CHARLOTTE, N.C. — A school district in North Carolina has pulled a book that was set to be a part of First Grade curriculum after teachers and lawmakers complained about its content regarding a little boy who liked to wear dresses.

Charlotte-Mecklenburg Schools had originally planned to make the book “Jacob’s New Dress” a part of the anti-bullying reading plan for Child Abuse Prevention Month. The 2014 book, written by Sarah and Ian Hoffman, is meant to teach children about those who are “gender non-conforming.”

“Jacob’s New Dress” is a story about a boy who likes to wear a princess dress for playtime at school, but is teased by his peers.

“Not very long ago little girls couldn’t wear pants. Can you imagine that?” the teacher tells the class in urging them to be accepting of of the child’s dress-wearing.

The boy’s mother soon helps him make his very own dress, advising “there are all sorts of ways to be a boy.”

But some teachers were uncomfortable about reading such material to their students, and their complaints reached the desks of several Republican lawmakers.

“I got a call that it was brought up in the House Republican Caucus Monday night, which is never a good thing,” district government liaison Charles Jeter told the Washington Post.

He was asked to relay concerns from lawmakers to the district, which soon decided to replace the book with another. The new selected story is about a blue crayon with a red label, which teaches children to be “true to your inner self.”

“The initial first-grade book selection, which focuses on valuing uniqueness and difference, has been replaced due to some concerns about the book,” Superintendent Ann Clark said, according to the Charlotte Observer.

The North Carolina Values Coalition had also become involved in the matter and urged followers to contact the district to object.

“The purpose of our elementary schools is to teach writing, reading and arithmetic, not to encourage boys to wear dresses,” the organization wrote in a press release this week. “These lessons found in the ‘Jacob’s New Dress’ and ‘My Princess Boy’ and other transgender curriculum are not appropriate for any child whose parents support traditional family values.”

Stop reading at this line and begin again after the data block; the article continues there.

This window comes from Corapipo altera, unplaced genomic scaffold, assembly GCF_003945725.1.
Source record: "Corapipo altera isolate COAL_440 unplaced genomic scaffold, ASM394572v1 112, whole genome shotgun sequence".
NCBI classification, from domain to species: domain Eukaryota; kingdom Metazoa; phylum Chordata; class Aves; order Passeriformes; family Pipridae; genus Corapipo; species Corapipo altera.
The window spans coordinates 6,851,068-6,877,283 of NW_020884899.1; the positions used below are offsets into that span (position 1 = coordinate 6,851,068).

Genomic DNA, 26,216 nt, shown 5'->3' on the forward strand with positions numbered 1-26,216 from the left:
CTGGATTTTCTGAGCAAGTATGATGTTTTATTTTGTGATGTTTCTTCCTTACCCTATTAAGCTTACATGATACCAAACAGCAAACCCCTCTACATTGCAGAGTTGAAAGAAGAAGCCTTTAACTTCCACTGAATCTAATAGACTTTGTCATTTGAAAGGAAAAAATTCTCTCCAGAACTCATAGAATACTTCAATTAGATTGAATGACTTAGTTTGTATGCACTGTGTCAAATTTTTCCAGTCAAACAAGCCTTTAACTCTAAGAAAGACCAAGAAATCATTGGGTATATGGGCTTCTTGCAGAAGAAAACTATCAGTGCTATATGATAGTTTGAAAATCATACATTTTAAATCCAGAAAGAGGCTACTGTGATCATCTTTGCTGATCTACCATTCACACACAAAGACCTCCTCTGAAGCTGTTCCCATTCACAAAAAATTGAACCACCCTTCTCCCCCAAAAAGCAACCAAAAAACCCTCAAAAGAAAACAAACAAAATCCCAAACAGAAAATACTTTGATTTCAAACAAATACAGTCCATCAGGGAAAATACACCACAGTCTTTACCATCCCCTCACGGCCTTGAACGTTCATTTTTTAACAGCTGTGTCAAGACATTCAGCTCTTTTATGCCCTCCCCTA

The Human Rights Campaign is reportedly behind the effort to include such reading material in public school curriculum.

As previously reported, in 2015, a lesbian public school teacher in Canada outlined at an educator’s conference how she convinces young children to accept homosexuality.

“I started in Kindergarten. What a great place to start,” Pam Strong stated at the Accepting Schools Act Conference in Toronto.

Strong said she began by reading the book “King and King” to the Kindergarten class, a publication about a prince who passes up all the princesses his mother presents as potential mates and instead “marries” the brother of a princess.

She told the story of one incident where a student expressed objection when she got to the part of the book where the two men have a “wedding” ceremony.

“They can’t do that!” the Kindergartner proclaimed. “They can’t get married. They’re two boys.”

Strong then replied, “Oh, yeah. Yeah, they can. It’s right here on page 12.”

When the student remarked that the book was just a story, she then began to tell the class that she herself is a homosexual.

“And I said, ‘It happens in real life too. I am married to a woman. I am gay. And I am in love with my wife,” Strong told the Kindergarteners.

“And off I go to the next classroom,” she explained.